Owners of business computers will get a break beginning Jan. 1, when Maryland adopts faster depreciation schedules for computers that will cut their owners' personal property taxes.
All but four Maryland counties tax business personal property, as does Baltimore City, said Ronald W. Weinholt, director of the state Department of Assessments and Taxation.
But state officials believed the former policy of assuming that computers lose 20 percent of their value each year, until their owners pay taxes on only 25 percent of their cost, was not keeping up with how fast new technology is making old computers obsolete.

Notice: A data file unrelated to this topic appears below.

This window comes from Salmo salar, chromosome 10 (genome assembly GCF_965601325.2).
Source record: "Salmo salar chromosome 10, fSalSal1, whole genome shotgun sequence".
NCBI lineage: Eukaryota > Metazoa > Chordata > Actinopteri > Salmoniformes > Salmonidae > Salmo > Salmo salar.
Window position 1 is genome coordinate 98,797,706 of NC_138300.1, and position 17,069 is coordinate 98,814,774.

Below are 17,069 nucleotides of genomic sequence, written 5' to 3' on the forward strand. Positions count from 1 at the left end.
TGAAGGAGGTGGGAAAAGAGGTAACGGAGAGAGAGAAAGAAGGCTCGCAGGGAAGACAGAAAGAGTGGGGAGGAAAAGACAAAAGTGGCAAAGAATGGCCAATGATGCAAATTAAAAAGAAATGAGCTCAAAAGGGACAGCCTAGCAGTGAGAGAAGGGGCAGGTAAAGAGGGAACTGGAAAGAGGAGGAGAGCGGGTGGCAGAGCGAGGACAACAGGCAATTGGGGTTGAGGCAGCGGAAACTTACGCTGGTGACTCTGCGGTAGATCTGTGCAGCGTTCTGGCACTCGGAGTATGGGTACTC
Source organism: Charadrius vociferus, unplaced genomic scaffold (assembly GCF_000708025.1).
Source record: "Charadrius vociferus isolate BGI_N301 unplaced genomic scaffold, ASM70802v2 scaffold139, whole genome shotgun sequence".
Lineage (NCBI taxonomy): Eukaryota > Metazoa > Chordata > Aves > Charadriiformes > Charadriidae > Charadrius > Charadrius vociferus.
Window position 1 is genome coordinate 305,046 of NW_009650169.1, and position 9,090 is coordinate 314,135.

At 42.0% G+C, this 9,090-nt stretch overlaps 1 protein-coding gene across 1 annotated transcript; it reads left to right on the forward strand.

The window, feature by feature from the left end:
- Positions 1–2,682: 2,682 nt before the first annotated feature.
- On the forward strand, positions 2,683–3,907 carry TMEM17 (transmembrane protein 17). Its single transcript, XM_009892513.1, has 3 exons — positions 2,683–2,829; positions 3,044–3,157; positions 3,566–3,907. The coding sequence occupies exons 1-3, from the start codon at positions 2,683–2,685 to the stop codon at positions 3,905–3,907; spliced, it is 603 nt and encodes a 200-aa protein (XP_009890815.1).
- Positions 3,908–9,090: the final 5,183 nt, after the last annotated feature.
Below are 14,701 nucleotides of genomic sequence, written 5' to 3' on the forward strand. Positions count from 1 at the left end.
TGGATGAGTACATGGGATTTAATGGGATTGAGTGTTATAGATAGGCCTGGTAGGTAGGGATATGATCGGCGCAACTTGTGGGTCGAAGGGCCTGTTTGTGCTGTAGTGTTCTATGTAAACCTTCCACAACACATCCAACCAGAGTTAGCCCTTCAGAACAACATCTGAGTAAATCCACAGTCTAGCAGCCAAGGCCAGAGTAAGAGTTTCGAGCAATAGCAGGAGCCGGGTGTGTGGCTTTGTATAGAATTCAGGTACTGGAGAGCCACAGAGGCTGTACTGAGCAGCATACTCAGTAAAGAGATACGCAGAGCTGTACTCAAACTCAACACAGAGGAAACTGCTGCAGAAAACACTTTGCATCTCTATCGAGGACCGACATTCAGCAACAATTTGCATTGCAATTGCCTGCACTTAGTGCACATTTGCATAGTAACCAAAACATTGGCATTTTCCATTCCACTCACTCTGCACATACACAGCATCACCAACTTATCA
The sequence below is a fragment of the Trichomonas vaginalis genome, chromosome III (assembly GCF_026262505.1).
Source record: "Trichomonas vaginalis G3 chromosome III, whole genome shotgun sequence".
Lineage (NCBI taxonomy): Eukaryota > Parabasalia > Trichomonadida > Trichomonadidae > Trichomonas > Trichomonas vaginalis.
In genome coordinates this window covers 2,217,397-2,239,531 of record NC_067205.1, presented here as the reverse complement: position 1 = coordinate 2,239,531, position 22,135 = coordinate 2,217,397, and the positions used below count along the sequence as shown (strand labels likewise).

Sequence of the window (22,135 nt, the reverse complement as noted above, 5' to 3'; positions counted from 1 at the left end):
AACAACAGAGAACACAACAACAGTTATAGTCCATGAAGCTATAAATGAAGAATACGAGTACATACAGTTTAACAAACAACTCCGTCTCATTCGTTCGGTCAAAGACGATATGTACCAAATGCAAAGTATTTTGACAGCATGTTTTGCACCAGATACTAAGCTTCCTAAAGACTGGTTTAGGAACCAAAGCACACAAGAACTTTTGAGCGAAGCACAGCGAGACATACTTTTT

The new rules allow businesses to write off 30 percent of computers' and software's value each year, to a floor of 10 percent of their original cost. The faster write-offs, which the assessment department said will save the owner of a typical PC $30 in taxes over the machine's life, apply only to computers costing less than $500,000.
Gov. Parris N. Glendening issued a statement saying the move was designed to be part of overall efforts to cut business taxes and regulatory costs.
Pub Date: 11/23/96